NaNo No, Part 2: A Resurgence?

Image result for stardust airship
The further the skyship ascended into the stratosphere, the more Cathy was made to regret (that) she hadn’t tied her hair above her head/up. The rain danced/? off the sails with ?/ thrummed/? against the deck. She drew her/a shawl/? closer against/around her neck.

Because that airship in Stardust is gorgeous. 🙂 And a snippet of editing.

Yesterday, I started talking about National Novel Writing Month and its impact on my life – which, in summary, has been substantial, from spurring me to start my first proper novel (as opposed to a ‘novel’ I wrote when I was thirteen that was half the length it ought to have been, industry-standard) to helping me edit and put together what I think has been more significant and elegant writing (but who really knows?).

As I said, it’s November now, and we are seven days into it.  Whilst many if not most of my writer friends are (or have done, in the case of Cait G Drews ) already deep in their plans and their novels and their progress, if I had planned to write for NaNo, I would be seven days behind.

As it is, I have not considered it.

I might have done, might have said to myself what is necessary for me to write a novel or a project this November? Instead, however, it didn’t even cross my mind that I might. Why? Because – as I related in the previous installment – two out of my three NaNo achievements were made during July’s CampNaNo. Ultimately, I’ve made myself associate November with study (in this year’s case: towards my Master’s degree) and July with being able to spread my wings creatively, so to speak, and write.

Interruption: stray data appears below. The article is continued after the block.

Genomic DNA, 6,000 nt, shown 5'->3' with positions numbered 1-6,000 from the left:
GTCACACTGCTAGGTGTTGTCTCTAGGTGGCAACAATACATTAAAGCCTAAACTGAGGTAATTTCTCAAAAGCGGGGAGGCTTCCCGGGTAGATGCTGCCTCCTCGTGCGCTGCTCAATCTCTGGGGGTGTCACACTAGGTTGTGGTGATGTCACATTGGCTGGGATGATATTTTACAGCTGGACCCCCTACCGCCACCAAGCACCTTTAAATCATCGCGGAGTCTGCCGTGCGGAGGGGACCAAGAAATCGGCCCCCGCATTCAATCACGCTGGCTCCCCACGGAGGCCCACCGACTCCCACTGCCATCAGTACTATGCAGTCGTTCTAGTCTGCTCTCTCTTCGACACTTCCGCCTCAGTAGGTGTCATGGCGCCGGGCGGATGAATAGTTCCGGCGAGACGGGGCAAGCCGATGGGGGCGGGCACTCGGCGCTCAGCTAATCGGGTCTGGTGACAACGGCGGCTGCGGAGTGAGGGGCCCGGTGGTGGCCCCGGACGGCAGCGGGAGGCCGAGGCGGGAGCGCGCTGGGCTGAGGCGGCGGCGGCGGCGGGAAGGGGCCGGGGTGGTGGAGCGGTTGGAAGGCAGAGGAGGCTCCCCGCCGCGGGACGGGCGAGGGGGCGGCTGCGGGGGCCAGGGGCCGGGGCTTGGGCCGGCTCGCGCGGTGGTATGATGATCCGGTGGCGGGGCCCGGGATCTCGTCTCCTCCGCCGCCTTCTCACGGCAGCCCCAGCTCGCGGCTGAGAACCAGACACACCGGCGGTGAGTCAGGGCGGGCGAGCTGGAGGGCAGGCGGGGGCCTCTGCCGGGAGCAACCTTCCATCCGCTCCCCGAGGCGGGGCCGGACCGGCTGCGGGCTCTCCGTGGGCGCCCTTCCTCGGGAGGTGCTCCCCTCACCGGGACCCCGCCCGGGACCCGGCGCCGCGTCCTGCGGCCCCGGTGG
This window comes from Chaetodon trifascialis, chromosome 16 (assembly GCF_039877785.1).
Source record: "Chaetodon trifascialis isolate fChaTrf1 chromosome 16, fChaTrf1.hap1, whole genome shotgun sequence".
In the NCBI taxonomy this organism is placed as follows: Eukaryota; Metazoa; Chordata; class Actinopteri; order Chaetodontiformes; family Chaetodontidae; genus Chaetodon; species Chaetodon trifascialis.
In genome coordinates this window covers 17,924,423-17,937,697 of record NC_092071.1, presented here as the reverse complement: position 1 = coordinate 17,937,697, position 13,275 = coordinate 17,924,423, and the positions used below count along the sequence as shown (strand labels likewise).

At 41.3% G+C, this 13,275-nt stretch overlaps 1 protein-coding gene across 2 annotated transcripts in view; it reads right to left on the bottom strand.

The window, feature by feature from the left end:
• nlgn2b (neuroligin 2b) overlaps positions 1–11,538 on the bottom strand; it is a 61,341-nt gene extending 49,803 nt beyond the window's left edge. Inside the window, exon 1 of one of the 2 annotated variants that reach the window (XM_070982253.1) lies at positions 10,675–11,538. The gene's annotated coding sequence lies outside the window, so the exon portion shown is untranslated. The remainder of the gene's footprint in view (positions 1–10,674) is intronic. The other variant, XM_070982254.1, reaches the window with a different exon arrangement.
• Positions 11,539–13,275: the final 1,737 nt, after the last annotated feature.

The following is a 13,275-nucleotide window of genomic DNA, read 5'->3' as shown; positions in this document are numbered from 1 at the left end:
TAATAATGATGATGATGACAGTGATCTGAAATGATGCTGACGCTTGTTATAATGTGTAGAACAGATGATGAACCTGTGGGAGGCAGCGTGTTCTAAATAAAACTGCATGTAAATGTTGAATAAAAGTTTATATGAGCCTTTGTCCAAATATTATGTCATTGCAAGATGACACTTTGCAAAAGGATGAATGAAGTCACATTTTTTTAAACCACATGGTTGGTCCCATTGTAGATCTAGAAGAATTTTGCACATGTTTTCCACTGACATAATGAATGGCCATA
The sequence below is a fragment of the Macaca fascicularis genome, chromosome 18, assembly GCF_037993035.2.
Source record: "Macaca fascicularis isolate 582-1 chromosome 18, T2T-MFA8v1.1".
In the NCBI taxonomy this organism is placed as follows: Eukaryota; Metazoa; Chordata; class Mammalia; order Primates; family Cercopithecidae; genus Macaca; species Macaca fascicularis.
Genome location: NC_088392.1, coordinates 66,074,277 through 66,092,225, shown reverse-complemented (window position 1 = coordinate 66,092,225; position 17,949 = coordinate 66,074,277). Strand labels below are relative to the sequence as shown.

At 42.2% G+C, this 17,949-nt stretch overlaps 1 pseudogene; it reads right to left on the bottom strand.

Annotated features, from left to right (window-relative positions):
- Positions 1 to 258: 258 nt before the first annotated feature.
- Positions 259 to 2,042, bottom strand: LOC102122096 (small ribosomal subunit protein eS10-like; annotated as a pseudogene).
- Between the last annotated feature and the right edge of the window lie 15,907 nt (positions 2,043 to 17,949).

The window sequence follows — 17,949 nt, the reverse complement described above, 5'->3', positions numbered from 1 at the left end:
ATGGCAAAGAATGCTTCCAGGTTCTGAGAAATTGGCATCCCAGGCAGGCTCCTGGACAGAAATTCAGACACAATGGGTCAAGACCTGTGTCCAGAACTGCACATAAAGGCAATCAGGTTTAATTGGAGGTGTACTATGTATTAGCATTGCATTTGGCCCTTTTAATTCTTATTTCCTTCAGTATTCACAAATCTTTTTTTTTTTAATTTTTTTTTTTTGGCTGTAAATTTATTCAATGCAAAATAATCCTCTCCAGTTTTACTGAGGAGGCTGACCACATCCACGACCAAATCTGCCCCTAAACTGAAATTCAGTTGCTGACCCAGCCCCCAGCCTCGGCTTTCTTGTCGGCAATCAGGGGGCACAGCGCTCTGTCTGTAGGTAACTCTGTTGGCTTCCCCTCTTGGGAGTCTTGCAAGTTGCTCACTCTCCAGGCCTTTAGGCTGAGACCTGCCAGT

Nevertheless, with everyone around me gearing into writing mode, it does feel a bit strange not to be writing. Perhaps, even to the point of trying to inspire myself to ‘celebrate’ NaNo in some way, using it to my advantage somehow. With its goal-orientated system of even the smallest encouragement, how could it not be useful to a slow writer and procrastinator like myself?

I think setting myself a task over the course of November would be useful to my editing, to my writing in general, so that it doesn’t seep from my fingers. A paragraph or a page edited a day, instead of my ambitious (on average, my chapters are 2500 words long) goal of a chapter a day. That I only rarely complete.

But I don’t think it’s advantageous. Not to me. I can’t fault that some people with greater workloads than me can deal with university, or work, or a busy home-life, and still pump out 2000 words a day or something similar, but I can’t. I tried. Even when I was a first year, and I did have the social and mental ability and disregard for my studies to stay awake until 3am, I didn’t have the drive then. Now, I have the drive and the want to work and succeed, but I’ve lost the want to stay up after 12 midnight, not least because it’s not good for my mental health the following day.

I admire those who have the ability to make those distinctions and sacrifices for their writing (as well as keeping a healthy reading and blogging schedule, too). It’s not me. I can’t do it. And I have to bow to the fact that, for me, it’s not possible. Maybe next November, yes (not July, as I will be in the middle of my dissertation then), but not this November.

I won’t be setting myself any goals – no matter how I want to – simply because I know I cannot consistently keep to them with my life as changing and in-flux as it currently is.

notebookpage1

On the other hand, that doesn’t mean I don’t still hold those who do NaNo in the highest respect. Go them! To write a deal of a novel alone in a month is an achievement that we must not dismiss.

I will just keep thinking to myself – maybe next year. Maybe.

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